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New High Seas Treaty Provides a Pathway to Increased Protection of Marine Areas

Statement by the Caribbean Climate-Smart Accelerator

High Seas Treaty

To the relief of negotiators and decision-makers following days of negotiations lasting deep into the night, a new high seas treaty was agreed upon by the world’s national governments on March 5, 2023. The agreement itself pertains to Biodiversity Beyond National Jurisdiction (BBNJ). Each country has an Exclusive Economic Zone (EEZ) that spans 200 nautical miles from its shores and delineates its oceanic borders. Nations are able to govern within this EEZ, and any type of marine traffic that crosses through is therefore beholden to the laws of the associated country. As such, roughly 40% of the ocean is under the jurisdiction or governance of the world’s governments – the BBNJ is now expected to help create a framework for the remaining international waters. 

The agreement establishes a new United Nations body that will be responsible for implementing the text. A negotiation twenty years in the making, the BBNJ will build upon the UN Convention on the Law of the Sea (UNCLOS) that was originally ratified in Montego Bay, Jamaica in 1982. The BBNJ is heralded as one of the strongest legislative tools to be agreed upon and will provide lawmakers with the ability to create marine protected areas (MPAs) in international waters, outline frameworks for collaboration in monitoring and protecting these areas as well as several other key governance issues. It is for this reason that it has been tied to the UN Convention on Biodiversity target of protecting 30% of the world’s lands and oceans by 2030 that was itself agreed upon in the final weeks of 2022.

The 30 by 30 Target

Co-chaired by Costa Rica and France, the 30×30 target became a rallying call for countries in the Global South who disproportionately face the impact of climate change, yet hold a vast majority of the world’s biodiversity. The Caribbean Climate-Smart Accelerator (CCSA), along with the Caribbean Biodiversity Fund (CBF) and Organization for Eastern Caribbean States (OECS) were part of the campaign to engage regional stakeholders and governments to support the 30×30 target, which emulates the 20×20 goal that Caribbean countries had previously achieved independently. 

Several countries and territories took part in the 20×20 goal, including the Bahamas, British Virgin Islands, Dominican Republic, Grenada, Haiti, Jamaica, Puerto Rico, Saint Kitts & Nevis, Saint Lucia, Saint Vincent & the Grenadines and the U.S. Virgin Islands. The Caribbean community’s willingness to protect  their environment will play a large role in our success in implementing the 30×30. The ability to tackle biodiversity loss and tackle climate change was already a major selling point before adding the economic benefits, which included

  • Safeguarding 500 gigatonnes of carbon stored in vegetation and soils;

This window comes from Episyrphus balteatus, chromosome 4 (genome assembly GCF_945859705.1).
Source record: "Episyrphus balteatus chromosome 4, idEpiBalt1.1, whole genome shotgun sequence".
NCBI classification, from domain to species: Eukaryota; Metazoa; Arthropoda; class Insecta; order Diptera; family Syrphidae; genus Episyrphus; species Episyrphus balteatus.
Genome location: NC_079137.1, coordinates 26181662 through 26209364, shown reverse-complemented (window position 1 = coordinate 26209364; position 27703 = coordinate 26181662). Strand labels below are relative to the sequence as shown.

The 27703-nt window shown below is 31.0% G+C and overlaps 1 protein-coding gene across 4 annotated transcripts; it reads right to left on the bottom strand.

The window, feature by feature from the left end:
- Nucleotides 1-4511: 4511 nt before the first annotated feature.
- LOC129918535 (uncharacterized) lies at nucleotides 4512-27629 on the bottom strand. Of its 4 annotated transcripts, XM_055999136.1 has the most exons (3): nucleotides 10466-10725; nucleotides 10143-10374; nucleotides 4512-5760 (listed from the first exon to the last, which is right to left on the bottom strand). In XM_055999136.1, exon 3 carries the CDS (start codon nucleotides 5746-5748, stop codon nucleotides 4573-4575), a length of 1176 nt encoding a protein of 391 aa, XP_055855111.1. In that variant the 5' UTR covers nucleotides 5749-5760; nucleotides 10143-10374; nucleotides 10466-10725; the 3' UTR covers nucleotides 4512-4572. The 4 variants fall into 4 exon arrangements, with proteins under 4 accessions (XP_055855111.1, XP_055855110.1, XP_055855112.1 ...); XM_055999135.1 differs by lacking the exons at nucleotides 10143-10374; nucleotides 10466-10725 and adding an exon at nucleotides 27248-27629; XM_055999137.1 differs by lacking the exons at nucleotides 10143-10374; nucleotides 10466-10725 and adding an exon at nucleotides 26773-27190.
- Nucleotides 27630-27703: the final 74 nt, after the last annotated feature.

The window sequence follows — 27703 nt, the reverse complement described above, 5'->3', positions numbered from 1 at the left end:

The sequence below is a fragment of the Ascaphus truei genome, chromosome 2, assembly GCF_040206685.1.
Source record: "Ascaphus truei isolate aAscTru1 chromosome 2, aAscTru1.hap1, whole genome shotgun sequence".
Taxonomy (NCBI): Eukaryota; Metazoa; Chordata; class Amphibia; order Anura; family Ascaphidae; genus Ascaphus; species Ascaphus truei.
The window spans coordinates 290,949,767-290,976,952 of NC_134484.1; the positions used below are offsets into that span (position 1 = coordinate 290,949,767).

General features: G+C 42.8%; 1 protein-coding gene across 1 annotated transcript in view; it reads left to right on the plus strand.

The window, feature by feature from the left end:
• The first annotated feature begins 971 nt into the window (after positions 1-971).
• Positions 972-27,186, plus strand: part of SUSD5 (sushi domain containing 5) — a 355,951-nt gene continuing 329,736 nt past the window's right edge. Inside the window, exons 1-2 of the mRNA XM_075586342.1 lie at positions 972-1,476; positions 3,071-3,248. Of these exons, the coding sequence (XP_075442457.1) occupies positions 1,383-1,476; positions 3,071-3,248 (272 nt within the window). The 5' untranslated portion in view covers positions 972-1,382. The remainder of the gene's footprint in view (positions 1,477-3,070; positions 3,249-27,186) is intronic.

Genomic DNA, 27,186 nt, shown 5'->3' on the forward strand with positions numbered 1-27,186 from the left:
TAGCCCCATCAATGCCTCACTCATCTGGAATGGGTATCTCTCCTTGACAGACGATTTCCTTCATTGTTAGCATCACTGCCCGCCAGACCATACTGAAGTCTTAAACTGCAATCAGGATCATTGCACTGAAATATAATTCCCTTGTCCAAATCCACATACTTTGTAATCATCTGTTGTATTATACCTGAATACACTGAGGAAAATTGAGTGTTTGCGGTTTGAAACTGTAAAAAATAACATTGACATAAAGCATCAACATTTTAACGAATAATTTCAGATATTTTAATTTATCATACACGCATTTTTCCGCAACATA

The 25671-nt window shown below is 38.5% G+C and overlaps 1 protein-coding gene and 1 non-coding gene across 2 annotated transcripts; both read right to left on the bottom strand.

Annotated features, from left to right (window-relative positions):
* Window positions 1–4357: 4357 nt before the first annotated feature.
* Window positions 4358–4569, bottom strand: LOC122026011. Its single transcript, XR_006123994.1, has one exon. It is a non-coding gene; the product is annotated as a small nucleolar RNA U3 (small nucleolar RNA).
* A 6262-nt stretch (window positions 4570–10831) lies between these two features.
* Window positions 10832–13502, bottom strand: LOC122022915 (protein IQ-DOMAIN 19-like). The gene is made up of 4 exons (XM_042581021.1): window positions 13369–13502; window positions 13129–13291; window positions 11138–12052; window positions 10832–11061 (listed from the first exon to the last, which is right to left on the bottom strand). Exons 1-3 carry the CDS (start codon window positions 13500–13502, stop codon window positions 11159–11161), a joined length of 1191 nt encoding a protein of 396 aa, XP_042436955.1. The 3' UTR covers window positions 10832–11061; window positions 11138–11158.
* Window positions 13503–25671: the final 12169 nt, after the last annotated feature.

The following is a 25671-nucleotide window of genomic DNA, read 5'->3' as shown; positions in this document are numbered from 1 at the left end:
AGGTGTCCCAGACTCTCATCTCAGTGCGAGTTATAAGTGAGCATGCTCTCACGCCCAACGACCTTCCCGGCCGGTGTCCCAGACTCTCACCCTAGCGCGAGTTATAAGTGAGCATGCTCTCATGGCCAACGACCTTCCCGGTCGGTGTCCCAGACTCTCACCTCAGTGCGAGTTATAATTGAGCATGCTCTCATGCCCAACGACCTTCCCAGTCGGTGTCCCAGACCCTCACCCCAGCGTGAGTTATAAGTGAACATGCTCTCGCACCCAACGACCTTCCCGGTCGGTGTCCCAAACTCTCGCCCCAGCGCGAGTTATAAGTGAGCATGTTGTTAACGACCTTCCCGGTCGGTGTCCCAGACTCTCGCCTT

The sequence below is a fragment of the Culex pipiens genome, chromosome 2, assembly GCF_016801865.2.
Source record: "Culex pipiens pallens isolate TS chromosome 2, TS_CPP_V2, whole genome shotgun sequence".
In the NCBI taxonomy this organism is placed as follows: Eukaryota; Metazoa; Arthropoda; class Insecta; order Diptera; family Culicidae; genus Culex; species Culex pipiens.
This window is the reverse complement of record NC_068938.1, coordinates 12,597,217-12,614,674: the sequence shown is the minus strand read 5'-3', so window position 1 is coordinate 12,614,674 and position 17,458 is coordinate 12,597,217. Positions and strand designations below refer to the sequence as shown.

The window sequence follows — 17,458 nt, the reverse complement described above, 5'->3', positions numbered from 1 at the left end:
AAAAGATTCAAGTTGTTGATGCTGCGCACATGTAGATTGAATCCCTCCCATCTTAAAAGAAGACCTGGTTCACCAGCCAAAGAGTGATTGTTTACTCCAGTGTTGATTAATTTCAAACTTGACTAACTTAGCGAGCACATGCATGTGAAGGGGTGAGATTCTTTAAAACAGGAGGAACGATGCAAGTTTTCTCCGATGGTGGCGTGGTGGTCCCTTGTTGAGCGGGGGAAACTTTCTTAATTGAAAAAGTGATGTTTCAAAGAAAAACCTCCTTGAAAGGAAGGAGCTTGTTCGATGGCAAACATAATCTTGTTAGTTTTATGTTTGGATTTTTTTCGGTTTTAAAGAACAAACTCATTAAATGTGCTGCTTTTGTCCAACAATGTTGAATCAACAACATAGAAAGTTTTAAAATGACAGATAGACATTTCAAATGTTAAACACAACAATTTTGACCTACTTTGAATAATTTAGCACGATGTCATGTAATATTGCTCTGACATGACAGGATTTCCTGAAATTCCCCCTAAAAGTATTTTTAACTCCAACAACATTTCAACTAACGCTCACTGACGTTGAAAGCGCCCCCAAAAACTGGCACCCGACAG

• Reducing the risk of zoonotic disease outbreaks like COVID-19; 
  • Supporting 30 million jobs and US$500b of GDP in ecotourism and sustainable fisheries;  Restoring depleted fishing grounds and fish populations by 600 per cent; and
  • Increasing food security and improving local economies.

The ambition of this target was not lost on lawmakers and activists alike, considering roughly 17% of all land and 8% of oceans are protected. Oceans in particular have proven difficult to manage, especially past countries’ respective EEZs, where illegal fisheries operate with little oversight and biodiversity is difficult to conserve without proper legal frameworks. As such, an agreement on the BBNJ has made this target more likely to succeed.

Limitations and Outlook

While reported as being directly linked to the BBNJ, there is no mention of the 30×30 target within the text, as the agreement itself deals with overall governance. Policy and Strategy Advisor for Alliance of Small States (AOSIS) Angelique Pouponneau noted live from the negotiations in New York that both milestones while intrinsically related cannot be conflated, and that key decisions on funding for monitoring of high seas areas are not settled. “This is not a silver bullet, it’s a raft to help us navigate the open ocean, this area beyond national jurisdiction,” explains Jeremy Raguain, the climate change and ocean adviser for Seychelles Permanent Mission to the United Nations. In the immediate future, the agreements on the 30×30 and BBNJ showcase a global shift towards protecting our common ocean resources, but it still remains to be seen how each agreement is implemented and to what extent they lean on each other.


About the Caribbean Climate-Smart Accelerator:

Our central objective is to help transform the region’s economy by fast-tracking sound public and private investment opportunities that support climate action and economic growth through sustainable development. Drawing on the deep experience of our nations and institutions, a group of twenty-eight visionary Caribbean Governments, alongside some of the largest global companies, financial institutions, and foundations have joined the Accelerator to make the Caribbean a beacon of climate-smart development.